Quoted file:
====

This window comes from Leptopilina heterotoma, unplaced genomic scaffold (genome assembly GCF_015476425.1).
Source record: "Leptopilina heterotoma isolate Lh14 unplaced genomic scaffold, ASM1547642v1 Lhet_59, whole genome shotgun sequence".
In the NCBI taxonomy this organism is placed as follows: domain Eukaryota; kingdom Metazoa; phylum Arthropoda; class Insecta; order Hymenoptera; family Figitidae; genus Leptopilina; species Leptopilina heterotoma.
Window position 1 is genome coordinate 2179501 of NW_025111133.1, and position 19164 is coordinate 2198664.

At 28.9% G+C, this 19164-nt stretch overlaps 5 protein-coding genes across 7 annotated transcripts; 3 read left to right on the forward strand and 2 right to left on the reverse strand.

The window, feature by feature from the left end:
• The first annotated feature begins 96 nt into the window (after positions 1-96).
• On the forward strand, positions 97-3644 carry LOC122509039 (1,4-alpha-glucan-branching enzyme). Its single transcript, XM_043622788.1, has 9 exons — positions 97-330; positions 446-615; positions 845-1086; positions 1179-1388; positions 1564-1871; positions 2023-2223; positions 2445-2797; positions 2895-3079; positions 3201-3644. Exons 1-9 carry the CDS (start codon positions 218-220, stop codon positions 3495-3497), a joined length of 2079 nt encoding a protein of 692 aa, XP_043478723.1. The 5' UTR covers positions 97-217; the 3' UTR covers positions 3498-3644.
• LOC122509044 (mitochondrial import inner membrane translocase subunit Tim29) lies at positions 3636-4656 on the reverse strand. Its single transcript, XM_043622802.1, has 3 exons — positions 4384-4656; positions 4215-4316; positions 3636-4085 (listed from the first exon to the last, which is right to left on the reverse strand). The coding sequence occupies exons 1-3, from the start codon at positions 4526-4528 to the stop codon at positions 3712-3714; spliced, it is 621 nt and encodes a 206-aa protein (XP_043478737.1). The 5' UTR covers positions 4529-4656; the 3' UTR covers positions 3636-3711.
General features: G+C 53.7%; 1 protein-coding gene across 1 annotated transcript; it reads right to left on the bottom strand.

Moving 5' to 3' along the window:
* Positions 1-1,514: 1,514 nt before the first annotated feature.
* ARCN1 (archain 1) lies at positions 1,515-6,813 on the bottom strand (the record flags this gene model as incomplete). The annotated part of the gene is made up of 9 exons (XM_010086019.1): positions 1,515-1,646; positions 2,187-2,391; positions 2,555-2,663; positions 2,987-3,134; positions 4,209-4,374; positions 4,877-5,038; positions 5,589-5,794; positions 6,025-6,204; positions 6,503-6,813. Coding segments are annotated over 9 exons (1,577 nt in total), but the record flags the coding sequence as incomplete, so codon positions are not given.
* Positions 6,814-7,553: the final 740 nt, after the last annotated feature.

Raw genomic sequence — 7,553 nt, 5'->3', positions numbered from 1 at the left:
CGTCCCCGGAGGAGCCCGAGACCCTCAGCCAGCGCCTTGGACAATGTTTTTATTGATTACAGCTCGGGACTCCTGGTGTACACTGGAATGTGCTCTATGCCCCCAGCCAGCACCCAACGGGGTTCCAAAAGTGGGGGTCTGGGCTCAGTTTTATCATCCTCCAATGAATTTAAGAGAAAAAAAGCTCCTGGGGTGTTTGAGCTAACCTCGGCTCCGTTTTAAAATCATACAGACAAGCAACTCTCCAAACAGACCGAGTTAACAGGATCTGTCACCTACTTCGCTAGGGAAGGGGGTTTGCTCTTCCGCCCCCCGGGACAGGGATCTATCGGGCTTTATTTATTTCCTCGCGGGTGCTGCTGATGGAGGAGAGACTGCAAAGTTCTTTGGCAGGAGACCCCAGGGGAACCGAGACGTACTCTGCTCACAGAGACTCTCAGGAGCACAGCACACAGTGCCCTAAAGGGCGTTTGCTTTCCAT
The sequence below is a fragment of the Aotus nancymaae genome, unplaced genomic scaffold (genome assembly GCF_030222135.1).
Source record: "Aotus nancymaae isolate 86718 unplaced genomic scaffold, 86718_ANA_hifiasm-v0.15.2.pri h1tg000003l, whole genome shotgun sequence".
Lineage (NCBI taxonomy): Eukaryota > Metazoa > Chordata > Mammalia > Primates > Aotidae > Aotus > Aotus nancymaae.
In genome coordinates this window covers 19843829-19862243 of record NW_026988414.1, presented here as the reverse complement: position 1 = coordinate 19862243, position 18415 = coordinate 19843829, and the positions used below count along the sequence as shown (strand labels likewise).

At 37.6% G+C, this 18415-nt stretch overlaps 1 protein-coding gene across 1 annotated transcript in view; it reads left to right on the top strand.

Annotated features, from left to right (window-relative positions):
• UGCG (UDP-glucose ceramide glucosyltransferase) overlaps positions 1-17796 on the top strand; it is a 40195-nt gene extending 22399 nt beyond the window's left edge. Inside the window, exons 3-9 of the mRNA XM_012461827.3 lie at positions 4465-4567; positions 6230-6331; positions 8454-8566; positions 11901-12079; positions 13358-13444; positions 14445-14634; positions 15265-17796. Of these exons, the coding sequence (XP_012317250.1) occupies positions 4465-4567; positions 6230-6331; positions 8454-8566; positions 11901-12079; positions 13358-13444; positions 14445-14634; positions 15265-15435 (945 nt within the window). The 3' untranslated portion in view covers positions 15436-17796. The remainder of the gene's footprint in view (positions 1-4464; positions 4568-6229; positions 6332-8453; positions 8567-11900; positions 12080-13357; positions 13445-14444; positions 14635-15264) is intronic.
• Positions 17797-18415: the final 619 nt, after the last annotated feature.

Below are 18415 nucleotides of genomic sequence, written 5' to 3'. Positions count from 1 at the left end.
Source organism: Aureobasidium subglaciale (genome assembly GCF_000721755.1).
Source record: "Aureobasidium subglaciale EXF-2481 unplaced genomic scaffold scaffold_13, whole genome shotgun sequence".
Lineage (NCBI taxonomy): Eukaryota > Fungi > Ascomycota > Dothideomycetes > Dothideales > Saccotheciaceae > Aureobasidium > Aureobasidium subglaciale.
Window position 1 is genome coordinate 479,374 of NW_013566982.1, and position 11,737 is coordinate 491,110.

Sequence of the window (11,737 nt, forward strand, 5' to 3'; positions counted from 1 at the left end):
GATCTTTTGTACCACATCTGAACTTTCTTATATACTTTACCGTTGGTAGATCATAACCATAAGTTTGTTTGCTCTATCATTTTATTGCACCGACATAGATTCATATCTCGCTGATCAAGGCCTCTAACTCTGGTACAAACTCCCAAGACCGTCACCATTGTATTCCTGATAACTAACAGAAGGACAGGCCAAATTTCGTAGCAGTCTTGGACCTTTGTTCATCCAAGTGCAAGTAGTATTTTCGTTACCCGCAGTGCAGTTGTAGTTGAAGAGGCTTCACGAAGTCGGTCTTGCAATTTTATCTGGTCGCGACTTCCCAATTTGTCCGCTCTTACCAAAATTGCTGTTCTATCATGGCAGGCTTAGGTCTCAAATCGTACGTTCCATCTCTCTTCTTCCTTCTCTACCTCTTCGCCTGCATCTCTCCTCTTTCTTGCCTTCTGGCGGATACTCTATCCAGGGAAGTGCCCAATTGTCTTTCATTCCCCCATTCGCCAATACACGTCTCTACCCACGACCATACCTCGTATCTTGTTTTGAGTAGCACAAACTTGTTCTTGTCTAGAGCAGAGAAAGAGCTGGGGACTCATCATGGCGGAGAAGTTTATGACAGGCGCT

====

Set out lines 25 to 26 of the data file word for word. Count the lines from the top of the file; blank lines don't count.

Below are 18415 nucleotides of genomic sequence, written 5' to 3'. Positions count from 1 at the left end.
Source organism: Aureobasidium subglaciale (genome assembly GCF_000721755.1).